Once ELMs has run its course, the next scheme to be dreamed up by our acronym-loving leaders will be the Complete Rewilding of Agricultural Property Scheme, says Neil Farmer, an arable and sheep farmer from the Herefordshire-Worcestershire border.
It is my belief that somewhere in the basement of the EU offices in Brussels, there is a sign on a door that says ‘Section For Acronyms’, otherwise known as SFA.
The good people who work there have spent the last 50 or 60 years dreaming up the names of the various European Union schemes.
Their first triumph, of course, was the European Economic Community or the EEC.
The Common Agricultural Policy (CAP) had its beginnings in the early sixties, although it may have been implemented earlier if it wasn’t for the political clout that remained from the food shortages of the second world war.
It set out to control and influence many things in agriculture, such as an increase in productivity, a fair standard of living for those involved in agriculture, ensuring availability of the food supply, stabilising markets and enforcing fair prices.
This explains the CAP in very simple terms, when it is far from simple.
Government policy in the UK through the sixties up until we joined the then EEC in 1973 also encouraged an increase in agricultural production.
To meet this aim, farmers drained land and removed hedges and orchards to make fields more suitable for modern farming practices and machinery.
These moves were partly responsible, by the early eighties, for over-production – a phrase which interestingly, we never hear these days, and schemes such as milk quotas were introduced to cut this said over-production.
By the early nineties, CAP reform was imminent, and set-aside (SAS) was born as part of the Integrated Administration & Control System (IACS), because of the above-mentioned over-production and environmentalists having a greater voice in policy development.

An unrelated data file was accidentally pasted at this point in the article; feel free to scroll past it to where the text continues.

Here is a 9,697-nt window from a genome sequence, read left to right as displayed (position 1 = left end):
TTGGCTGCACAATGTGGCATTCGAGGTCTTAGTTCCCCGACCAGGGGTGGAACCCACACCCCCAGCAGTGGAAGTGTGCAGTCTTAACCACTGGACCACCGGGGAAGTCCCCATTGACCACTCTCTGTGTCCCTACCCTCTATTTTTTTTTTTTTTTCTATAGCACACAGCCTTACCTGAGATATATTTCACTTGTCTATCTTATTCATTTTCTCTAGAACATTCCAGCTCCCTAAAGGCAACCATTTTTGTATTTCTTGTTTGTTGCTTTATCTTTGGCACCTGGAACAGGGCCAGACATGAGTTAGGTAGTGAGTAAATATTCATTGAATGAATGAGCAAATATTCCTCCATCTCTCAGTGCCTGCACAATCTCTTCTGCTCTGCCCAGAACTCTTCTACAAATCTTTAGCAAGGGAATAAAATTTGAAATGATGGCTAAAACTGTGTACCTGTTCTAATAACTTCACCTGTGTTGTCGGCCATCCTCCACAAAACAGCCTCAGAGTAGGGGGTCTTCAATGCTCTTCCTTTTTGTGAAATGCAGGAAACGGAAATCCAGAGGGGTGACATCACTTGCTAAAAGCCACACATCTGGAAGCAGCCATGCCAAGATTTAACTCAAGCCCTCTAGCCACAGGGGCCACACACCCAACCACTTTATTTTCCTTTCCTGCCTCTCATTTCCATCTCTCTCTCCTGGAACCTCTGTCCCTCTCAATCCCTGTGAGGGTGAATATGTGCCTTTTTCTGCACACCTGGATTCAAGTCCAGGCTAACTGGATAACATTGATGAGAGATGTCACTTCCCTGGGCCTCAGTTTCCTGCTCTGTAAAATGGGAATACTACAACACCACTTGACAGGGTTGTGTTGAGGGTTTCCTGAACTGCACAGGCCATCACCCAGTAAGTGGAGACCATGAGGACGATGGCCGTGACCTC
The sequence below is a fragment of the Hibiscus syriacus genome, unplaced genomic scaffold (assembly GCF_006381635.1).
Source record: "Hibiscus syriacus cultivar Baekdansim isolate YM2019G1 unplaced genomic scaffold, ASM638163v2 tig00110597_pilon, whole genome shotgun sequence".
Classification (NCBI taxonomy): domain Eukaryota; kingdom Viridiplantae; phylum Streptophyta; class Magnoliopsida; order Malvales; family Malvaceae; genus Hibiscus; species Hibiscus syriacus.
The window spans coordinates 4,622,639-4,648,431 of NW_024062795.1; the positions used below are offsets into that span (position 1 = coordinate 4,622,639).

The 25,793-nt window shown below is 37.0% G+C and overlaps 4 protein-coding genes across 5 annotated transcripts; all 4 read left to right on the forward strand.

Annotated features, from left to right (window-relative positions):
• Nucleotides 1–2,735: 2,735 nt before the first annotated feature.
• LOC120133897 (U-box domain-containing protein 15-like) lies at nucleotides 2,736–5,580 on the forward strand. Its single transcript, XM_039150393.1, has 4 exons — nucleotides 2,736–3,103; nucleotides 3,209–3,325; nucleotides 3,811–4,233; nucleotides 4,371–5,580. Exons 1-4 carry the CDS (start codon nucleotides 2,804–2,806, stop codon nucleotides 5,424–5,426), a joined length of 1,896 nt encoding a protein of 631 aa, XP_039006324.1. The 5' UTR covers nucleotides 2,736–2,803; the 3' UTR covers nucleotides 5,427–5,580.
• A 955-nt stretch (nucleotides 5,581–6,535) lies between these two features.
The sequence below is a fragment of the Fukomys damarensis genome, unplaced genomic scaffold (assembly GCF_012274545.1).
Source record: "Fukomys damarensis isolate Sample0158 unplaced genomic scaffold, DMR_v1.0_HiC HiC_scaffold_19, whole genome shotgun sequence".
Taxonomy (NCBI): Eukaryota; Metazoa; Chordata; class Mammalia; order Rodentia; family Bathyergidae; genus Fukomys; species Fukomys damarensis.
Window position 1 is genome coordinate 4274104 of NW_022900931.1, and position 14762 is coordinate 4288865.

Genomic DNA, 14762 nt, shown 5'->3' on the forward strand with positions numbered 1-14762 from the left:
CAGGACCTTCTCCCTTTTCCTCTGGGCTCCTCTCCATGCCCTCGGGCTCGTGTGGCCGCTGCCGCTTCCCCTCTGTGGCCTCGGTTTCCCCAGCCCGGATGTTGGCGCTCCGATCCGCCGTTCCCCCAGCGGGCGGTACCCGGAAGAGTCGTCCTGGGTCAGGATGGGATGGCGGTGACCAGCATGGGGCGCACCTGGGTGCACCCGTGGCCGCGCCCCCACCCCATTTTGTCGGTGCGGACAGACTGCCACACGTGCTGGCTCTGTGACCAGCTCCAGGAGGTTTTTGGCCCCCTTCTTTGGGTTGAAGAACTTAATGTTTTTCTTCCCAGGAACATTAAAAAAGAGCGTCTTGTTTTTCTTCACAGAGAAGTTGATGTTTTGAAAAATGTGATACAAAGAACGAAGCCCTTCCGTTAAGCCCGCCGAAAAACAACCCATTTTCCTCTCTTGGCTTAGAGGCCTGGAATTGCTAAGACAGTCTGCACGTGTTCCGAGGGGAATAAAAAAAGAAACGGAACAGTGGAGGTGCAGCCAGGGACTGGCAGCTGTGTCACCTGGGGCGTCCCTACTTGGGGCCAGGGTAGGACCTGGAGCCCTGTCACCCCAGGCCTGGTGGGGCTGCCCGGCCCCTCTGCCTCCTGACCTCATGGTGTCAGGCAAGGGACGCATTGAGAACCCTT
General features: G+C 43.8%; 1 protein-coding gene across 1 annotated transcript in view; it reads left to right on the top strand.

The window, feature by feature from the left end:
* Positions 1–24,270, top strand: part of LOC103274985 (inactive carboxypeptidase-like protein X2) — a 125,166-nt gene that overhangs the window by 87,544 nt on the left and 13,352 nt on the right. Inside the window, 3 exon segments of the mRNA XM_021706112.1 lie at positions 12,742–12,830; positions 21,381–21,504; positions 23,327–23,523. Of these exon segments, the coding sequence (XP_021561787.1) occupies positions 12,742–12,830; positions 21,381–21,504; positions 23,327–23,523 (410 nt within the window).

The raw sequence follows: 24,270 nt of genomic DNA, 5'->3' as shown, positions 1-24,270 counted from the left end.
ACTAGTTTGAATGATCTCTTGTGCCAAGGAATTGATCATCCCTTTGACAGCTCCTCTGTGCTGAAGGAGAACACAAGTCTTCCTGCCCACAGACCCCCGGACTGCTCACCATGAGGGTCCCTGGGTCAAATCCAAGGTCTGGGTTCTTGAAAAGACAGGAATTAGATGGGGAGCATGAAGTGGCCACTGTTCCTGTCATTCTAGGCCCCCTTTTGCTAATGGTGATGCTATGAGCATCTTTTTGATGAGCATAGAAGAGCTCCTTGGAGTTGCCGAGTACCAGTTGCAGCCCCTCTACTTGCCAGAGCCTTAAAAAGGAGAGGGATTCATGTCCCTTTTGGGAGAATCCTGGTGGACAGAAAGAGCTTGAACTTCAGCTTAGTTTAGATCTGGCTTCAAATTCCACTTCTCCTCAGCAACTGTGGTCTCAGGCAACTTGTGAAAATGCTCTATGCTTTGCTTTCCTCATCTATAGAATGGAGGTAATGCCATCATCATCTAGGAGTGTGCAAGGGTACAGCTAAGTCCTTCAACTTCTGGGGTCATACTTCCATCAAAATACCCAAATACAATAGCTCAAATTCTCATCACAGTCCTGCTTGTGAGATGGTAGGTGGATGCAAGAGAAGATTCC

Running alongside IACS was the HLCA scheme (Hill Livestock Compensatory Allowance).
In 2003, IACS gave way to the Single Payment Scheme (SPS).
Its intention was to decouple grant payments from production, and it was a response to criticism from other World Trade Organisation (WTO) countries.
Set-aside was reduced from 15 per cent of a farm’s arable area to 8 per cent, although it was suspended for one year in 2007 following an increase in crop prices and an aim to grow more crop for biofuel production.
Under SPS, land didn’t have to be farmed to claim the payment, but it did have to be kept in Good Agricultural & Environmental Condition (GAEC), or subject to Statutory Management Requirements (SMR), and land in a Less Favoured Area (LFA) would attract a lower payment.
All of this was of course administered by the Rural Payments Agency (RPA).
By 2015, the SPS gave way to the Basic Payment Scheme (BPS).
Now, we are now facing the Environmental Land Management (ELM) scheme, which looks like it won’t help agricultural production or investment at all, and it remains to be seen if it is any benefit to wildlife.
Despite all the hedges being removed, land being drained and fertilizers and chemicals being applied, the wildlife around here seems to be thriving.
It has been a tremendous year for butterflies, for example.
This will come as a big disappointment for many environmentalists who still blame farmers for removing hedges, as though they were being ripped out last week.
In fact, many miles of hedges have been planted over the last 30 years, a lot of them being funded by the Countryside Stewardship (CS) scheme.
Surely any work proposed by the new ELM scheme will have already have been covered by the CS scheme, as is already the case with the CS Catchment Sensitive Farming (CSF) scheme and a similar excellent scheme – Severn Trent Environment Protection Scheme (STEPS) run by our local Severn Trent Water.
The environmentalists are never satisfied, and once ELMs has run its course, I feel sure the next scheme to be dreamed up will be the Complete Rewilding of Agricultural Property Scheme.
Neil can be found tweeting at @Nelliefarmhouse